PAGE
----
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OERs and the Library Learning Commons

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OERs or Open Educational Resources are free materials that can be used by students for instructional purposes and many teachers are starting to replace textbooks with them. At the very least, these resources can be used to supplement textbooks that presume that one size fits all learners. In a recent article, the case for OERs is strengthened.  Se it at:

https://www.edsurge.com/news/2016-08-09-open-educational-practice-unleashing-the-potential-of-oer?mc_uid=24373520d43ce16a4903e62f8bf5a5a5&utm_source=EdsurgeLive&utm_campaign=624144988e-2016-08-10-EdSurge+Newsletter+Ver+287&utm_medium=email&utm_term=0_0f1ec25b60-624144988e-291804001

In my own work with graduate students in the School of Information at San Jose state University, we have been creating several important resources that are examples of what the teacher librarian and their colleagues in a school district, a region, a state, or even from a nation, could create that suggests that the library learning commons can be an important factor in this effort.

Our first example is an entire fourth grade curriculum for fourth graders on California history based on the 2016 social studies framework developed by the State of California.  It is at:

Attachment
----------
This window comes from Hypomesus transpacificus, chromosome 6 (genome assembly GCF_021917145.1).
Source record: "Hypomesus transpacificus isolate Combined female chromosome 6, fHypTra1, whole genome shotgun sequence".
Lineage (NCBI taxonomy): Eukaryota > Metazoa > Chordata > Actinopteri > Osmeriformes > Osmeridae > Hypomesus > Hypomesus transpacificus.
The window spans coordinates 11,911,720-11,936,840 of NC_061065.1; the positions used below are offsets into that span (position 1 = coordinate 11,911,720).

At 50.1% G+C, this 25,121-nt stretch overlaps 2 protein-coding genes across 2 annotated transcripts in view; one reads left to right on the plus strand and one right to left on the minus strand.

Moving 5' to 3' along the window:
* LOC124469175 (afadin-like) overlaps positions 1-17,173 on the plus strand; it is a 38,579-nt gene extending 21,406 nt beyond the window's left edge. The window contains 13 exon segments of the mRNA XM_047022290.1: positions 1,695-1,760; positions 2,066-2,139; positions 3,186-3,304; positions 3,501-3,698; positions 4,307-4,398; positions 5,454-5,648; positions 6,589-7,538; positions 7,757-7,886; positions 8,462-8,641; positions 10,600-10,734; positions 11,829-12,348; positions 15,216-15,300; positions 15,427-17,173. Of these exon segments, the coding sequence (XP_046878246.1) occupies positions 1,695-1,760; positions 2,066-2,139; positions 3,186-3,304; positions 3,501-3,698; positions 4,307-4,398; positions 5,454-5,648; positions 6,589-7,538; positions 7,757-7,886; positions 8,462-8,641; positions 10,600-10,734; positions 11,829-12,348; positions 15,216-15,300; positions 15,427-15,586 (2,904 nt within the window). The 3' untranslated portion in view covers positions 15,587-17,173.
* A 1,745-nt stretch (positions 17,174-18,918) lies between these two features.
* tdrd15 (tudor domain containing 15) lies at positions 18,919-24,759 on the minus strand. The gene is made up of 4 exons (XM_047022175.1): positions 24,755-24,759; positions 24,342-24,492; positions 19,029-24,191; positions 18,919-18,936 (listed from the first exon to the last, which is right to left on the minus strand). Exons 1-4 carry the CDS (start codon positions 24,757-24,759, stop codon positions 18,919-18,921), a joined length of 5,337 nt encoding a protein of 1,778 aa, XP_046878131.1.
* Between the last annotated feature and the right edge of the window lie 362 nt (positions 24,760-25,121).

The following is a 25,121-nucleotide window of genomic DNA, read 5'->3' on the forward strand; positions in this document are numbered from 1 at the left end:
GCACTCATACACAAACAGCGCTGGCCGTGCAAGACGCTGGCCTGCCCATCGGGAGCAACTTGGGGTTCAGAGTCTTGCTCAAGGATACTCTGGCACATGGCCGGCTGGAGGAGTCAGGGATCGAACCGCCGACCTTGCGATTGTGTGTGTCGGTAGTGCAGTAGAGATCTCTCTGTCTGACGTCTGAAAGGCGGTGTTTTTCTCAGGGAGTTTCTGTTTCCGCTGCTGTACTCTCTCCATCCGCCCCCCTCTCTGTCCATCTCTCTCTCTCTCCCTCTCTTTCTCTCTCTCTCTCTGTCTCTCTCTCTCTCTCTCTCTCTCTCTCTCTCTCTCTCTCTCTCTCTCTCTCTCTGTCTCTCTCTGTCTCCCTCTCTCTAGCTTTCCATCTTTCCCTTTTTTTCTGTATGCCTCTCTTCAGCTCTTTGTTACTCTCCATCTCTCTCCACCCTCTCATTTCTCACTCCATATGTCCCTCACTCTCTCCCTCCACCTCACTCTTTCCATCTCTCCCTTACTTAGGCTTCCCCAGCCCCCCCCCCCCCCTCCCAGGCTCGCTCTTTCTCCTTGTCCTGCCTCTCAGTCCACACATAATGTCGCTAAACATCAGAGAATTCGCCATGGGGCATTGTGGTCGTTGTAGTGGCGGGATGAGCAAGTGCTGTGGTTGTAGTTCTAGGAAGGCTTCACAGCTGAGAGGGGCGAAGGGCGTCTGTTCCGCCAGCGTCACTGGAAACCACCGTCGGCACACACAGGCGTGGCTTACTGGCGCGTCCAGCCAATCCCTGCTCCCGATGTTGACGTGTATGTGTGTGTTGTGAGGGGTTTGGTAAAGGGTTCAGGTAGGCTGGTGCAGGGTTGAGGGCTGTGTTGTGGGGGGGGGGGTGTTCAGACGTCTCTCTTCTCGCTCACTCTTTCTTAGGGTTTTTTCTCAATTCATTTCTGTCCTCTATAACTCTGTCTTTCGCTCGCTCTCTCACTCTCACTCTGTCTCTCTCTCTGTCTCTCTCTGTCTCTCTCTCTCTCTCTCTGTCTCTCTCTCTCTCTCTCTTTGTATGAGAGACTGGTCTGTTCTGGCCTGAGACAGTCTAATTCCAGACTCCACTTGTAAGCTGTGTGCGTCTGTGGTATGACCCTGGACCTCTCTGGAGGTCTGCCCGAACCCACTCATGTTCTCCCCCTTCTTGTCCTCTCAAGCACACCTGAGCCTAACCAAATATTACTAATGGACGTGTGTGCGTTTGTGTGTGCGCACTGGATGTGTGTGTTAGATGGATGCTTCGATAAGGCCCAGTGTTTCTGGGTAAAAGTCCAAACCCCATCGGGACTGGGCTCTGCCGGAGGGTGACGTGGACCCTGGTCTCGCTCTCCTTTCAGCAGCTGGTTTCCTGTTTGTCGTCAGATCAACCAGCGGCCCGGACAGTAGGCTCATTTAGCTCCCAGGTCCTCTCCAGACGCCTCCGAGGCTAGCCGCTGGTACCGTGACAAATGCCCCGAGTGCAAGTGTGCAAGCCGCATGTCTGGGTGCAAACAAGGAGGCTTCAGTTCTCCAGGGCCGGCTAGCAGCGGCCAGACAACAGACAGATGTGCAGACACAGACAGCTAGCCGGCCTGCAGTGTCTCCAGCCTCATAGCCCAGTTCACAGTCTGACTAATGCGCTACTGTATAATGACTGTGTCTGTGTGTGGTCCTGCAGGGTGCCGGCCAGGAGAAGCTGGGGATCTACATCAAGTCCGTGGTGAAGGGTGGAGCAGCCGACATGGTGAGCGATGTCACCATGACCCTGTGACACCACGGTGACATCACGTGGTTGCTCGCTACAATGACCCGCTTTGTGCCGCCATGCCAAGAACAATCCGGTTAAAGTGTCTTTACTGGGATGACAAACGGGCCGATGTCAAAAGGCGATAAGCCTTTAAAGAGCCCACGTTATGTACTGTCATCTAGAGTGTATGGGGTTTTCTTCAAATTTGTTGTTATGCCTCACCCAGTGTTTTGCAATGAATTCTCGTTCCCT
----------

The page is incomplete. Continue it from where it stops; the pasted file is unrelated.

https://sites.google.com/site/cahistoryforkidsgr4

This is a participatory site that invites both teachers and students to contribute as well as use the resources. We have found that so many wonderful materials are available from libraries, museums, state agencies, organizations, etc. But what is even more important is the fact that our students have created major lesson plans that encourage classroom teachers to coteach alongside their teacher librarian for a much higher percent of students who meet or exceed both adult’s expectations.

The second example is a Symbaloo webmix known as The Virtual Makerspace. It is available at:

http://www.symbaloo.com/mix/virtualmakerspace2 or, just google “Symvaloo the virtual makerspace”

Here, over 50 tools for various grade levels have been curated to provide any school the opportunity to have a free virtual makerspace alongside their physical one. The tools help kids and teens build, create, invent, and do things on their own without have to be required or “taught” how to do things.  It is a source worth checking out.

Challenge: What could your local teacher librarians do to contribute OERs that support the curriculum in your school?

 

 

 

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August 10, 2016 Posted by | Uncategorized | Leave a comment

   

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